In the last few years, a huge amount of people were forced to leave their homes. One of the major issues hereby is to forecast where these displaced people will arrive, which would allow decision makers and NGOs to allocate humanitarian resources accordingly. To predict possible destinations of refugees coming from conflict regions, we have developed a simulation framework. This framework relies on agent-based simulations, and makes use of real world data from UNHCR, ACLED, and Bing Maps. Applying this simulation framework to three major African conflict regions, we obtain results which consistently predict more than 75% of the refugee destinations correctly after 12 days.
In HiDALGO the main goal is to improve our agent-based simulation framework in terms of accuracy, resolution, clarity, and performance, and to incorporate a range of relevant phenomena in its computations. For instance, we are developing models that incorporate precipitation data from ECMWF, and plan to exploit telecommunications data from MOONSTAR to help validate our simulations. In addition, we are establishing new techniques to speed up the construction of our simulations (e.g., by automatically extracting and converting geographical data) and to establish better ways to visually explore our simulation output. Our final goal in HiDALGO is to enable simulations on a large scale to accurately forecast where displaced people, coming from various conflict regions of the world, will eventually arrive to find safety.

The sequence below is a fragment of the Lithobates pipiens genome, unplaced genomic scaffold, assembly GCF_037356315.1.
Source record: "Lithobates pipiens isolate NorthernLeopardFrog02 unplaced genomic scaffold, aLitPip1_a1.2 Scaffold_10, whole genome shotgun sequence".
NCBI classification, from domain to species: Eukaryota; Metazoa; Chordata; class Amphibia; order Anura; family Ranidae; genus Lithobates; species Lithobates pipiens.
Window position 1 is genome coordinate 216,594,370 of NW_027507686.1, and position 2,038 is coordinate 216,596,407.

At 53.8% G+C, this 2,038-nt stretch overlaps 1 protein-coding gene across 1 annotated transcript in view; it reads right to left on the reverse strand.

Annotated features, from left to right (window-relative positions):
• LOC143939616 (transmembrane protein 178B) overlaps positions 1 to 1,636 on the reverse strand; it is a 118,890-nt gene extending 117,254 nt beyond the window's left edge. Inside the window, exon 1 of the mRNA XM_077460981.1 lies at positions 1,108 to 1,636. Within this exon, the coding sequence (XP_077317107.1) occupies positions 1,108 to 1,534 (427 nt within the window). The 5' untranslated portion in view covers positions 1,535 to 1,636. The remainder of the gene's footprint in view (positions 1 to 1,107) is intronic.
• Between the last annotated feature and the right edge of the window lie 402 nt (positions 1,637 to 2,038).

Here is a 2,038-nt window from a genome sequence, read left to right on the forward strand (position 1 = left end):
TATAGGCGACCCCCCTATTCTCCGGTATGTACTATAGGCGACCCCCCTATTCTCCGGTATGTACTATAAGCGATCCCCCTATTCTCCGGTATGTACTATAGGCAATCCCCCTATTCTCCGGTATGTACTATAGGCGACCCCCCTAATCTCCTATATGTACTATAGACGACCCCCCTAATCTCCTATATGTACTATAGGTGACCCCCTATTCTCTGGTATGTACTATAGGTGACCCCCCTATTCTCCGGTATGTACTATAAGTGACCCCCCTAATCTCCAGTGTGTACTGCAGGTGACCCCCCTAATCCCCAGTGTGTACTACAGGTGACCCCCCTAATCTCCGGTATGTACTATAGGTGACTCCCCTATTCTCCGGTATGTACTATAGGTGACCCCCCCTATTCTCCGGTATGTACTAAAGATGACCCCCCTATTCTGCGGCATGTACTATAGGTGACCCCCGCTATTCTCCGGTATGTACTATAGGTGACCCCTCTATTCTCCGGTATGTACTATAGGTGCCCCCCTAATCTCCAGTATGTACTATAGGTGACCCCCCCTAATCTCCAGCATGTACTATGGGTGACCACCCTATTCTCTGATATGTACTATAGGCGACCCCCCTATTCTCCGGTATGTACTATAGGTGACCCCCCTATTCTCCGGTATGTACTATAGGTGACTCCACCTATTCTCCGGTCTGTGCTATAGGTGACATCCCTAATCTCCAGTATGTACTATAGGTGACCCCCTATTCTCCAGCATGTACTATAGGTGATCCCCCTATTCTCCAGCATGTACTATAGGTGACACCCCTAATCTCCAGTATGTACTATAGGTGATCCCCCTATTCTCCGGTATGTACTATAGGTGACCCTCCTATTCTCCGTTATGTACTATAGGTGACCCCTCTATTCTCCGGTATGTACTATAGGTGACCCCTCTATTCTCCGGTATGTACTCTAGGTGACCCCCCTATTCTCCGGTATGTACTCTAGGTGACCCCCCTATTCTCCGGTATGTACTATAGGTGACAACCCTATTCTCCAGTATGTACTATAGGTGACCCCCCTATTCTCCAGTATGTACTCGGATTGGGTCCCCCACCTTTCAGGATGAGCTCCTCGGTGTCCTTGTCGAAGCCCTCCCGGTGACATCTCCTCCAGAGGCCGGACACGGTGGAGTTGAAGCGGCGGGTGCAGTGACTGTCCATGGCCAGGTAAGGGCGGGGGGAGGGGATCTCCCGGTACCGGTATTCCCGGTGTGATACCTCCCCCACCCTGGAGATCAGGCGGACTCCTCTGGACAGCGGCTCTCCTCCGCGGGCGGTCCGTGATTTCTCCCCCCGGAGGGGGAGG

Our approach could assist in case of a global crisis in a number of crucial ways. Firstly, it could forecast refugee movements when a conflict erupts. Secondly, it could acquire approximate refugee population estimates in regions where existing data is missing or incomplete. Finally, it could investigate how border closures and other policy decisions are likely to affect the movements and destinations of refugees.